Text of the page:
A colourful history
In the far northwest of Peninsular Malaysia, Penang is the most ambiguously named part of the Malaysia: depending on context, the moniker may refer to the island (Pulau Pinang in Malay, pinang being what Malays call the betel-nut palm), or the state (the island plus a blob of mainland opposite, around the town of Butterworth), or even just the state capital – properly Georgetown, waiting to be appreciated on an MSC Grand Voyages cruise excursion.
This was where the British established their first Malay port in the late eighteenth century, laying the foundations for the Georgetown of today, a fascinating blend of colonial, Indian, Malay and – especially – Chinese and Peranakan heritage. A shore excursion on your MSC Grand Voyages cruise can be the opportunity to visit this city that has seen a renaissance since its central old quarter, along with that of Melaka, were jointly made a UNESCO World Heritage Site in 2008, and makes a wonderful base to see all of Penang. Elsewhere on the 285-square-kilometre island are a coastal national park where you might see nesting turtles, a couple of unusual temples and a rather overdeveloped beach at Batu Ferringhi.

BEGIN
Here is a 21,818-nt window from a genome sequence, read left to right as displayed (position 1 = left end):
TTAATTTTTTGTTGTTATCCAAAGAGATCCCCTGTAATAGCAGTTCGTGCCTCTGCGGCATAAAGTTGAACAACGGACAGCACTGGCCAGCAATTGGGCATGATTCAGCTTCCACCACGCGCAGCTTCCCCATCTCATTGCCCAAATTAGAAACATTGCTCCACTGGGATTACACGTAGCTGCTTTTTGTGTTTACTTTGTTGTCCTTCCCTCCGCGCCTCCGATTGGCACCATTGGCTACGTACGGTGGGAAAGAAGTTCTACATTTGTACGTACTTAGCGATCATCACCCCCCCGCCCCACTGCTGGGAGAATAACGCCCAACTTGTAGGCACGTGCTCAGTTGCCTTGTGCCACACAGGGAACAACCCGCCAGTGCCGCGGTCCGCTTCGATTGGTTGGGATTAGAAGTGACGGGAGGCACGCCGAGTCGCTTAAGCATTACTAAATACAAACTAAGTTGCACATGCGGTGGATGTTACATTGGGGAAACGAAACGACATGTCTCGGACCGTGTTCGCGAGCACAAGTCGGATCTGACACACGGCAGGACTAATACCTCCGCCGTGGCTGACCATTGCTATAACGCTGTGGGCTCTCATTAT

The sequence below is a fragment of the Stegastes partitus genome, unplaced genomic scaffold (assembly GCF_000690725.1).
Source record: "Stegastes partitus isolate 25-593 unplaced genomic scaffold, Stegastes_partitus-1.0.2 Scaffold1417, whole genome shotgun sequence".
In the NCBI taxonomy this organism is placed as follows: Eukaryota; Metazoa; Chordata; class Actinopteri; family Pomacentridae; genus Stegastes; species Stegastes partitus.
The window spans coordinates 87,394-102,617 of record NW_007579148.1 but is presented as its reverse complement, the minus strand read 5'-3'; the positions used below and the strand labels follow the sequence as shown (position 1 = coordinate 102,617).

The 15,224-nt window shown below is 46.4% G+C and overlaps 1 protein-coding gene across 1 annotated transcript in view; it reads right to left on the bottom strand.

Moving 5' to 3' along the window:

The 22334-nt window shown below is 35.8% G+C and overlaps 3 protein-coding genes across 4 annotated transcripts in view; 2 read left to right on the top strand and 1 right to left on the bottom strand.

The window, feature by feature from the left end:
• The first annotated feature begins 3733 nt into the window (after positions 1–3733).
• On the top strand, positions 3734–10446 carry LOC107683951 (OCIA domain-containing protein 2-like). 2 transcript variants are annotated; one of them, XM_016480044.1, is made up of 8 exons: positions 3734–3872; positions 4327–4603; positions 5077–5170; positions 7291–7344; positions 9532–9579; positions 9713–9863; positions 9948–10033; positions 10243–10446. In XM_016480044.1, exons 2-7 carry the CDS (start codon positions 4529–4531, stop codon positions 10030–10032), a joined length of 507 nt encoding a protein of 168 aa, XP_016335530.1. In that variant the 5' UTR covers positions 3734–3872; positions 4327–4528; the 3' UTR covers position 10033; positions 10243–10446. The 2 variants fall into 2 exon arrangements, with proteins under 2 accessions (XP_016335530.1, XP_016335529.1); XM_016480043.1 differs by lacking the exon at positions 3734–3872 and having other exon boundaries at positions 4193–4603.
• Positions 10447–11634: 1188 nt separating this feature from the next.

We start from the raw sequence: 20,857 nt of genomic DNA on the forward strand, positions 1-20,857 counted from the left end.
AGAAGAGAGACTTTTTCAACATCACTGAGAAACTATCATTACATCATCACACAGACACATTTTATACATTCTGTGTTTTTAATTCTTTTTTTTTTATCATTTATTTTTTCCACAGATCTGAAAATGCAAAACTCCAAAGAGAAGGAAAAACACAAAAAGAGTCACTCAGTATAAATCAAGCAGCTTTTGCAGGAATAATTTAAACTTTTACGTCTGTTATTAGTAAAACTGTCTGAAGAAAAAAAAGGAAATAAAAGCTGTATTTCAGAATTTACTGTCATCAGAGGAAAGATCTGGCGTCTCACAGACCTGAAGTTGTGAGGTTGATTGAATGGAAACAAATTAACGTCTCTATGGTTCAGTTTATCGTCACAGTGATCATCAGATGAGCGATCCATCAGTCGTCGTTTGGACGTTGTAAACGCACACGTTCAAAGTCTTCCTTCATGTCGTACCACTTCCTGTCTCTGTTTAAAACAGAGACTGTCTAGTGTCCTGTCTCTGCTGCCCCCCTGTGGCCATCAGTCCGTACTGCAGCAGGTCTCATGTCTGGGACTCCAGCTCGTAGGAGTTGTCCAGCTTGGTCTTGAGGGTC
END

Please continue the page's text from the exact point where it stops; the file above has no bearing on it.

Filling a triangular cape at the island’s northeastern corner is Georgetown’s centre, its historical core of which is essentially the area south and east of Lebuh Farquhar, Lebuh Cinta (Love Lane) and Lebuh Melayu. It’s a surprisingly harmonious maze of lanes lined with shophouses in various states of repair and liberally sprinkled with religious buildings, impressive clan associations or kongsi – a blend of Chinese welfare organization, social club and temple and other monuments. Dating to 1884, Georgetown’s Botanical Gardens boast extensive lawns, a stream and little jungly waterfall, and several (rather paltry) plant houses. Weekend mornings it’s packed with groups of exercising Chinese, who storm around the circuit trail in about thirty minutes.